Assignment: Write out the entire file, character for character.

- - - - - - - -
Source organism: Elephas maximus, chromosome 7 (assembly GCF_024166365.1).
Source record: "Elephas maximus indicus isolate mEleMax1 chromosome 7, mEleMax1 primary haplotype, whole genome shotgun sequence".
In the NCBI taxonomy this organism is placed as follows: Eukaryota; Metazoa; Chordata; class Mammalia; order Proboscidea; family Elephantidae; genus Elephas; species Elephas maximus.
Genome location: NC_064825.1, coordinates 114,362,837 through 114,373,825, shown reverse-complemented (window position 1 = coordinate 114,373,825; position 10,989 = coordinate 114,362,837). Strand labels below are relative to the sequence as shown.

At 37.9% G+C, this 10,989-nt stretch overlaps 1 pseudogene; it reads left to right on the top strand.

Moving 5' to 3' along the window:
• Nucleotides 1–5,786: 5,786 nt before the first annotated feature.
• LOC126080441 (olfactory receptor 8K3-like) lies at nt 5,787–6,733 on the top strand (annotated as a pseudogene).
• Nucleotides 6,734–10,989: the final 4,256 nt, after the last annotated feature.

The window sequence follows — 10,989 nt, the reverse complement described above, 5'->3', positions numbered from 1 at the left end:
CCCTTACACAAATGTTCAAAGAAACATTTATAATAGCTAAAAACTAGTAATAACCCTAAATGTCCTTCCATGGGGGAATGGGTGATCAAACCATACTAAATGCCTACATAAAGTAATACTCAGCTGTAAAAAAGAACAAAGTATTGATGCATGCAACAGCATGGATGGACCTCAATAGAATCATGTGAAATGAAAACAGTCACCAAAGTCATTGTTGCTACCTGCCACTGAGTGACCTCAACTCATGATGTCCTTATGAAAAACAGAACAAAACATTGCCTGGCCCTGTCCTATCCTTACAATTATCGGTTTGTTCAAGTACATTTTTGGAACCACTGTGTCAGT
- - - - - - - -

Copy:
Source organism: Elephas maximus, chromosome 7 (assembly GCF_024166365.1).
Source record: "Elephas maximus indicus isolate mEleMax1 chromosome 7, mEleMax1 primary haplotype, whole genome shotgun sequence".
In the NCBI taxonomy this organism is placed as follows: Eukaryota; Metazoa; Chordata; class Mammalia; order Proboscidea; family Elephantidae; genus Elephas; species Elephas maximus.
Genome location: NC_064825.1, coordinates 114,362,837 through 114,373,825, shown reverse-complemented (window position 1 = coordinate 114,373,825; position 10,989 = coordinate 114,362,837). Strand labels below are relative to the sequence as shown.

At 37.9% G+C, this 10,989-nt stretch overlaps 1 pseudogene; it reads left to right on the top strand.

Moving 5' to 3' along the window:
• Nucleotides 1–5,786: 5,786 nt before the first annotated feature.
• LOC126080441 (olfactory receptor 8K3-like) lies at nt 5,787–6,733 on the top strand (annotated as a pseudogene).
• Nucleotides 6,734–10,989: the final 4,256 nt, after the last annotated feature.

The window sequence follows — 10,989 nt, the reverse complement described above, 5'->3', positions numbered from 1 at the left end:
CCCTTACACAAATGTTCAAAGAAACATTTATAATAGCTAAAAACTAGTAATAACCCTAAATGTCCTTCCATGGGGGAATGGGTGATCAAACCATACTAAATGCCTACATAAAGTAATACTCAGCTGTAAAAAAGAACAAAGTATTGATGCATGCAACAGCATGGATGGACCTCAATAGAATCATGTGAAATGAAAACAGTCACCAAAGTCATTGTTGCTACCTGCCACTGAGTGACCTCAACTCATGATGTCCTTATGAAAAACAGAACAAAACATTGCCTGGCCCTGTCCTATCCTTACAATTATCGGTTTGTTCAAGTACATTTTTGGAACCACTGTGTCAGT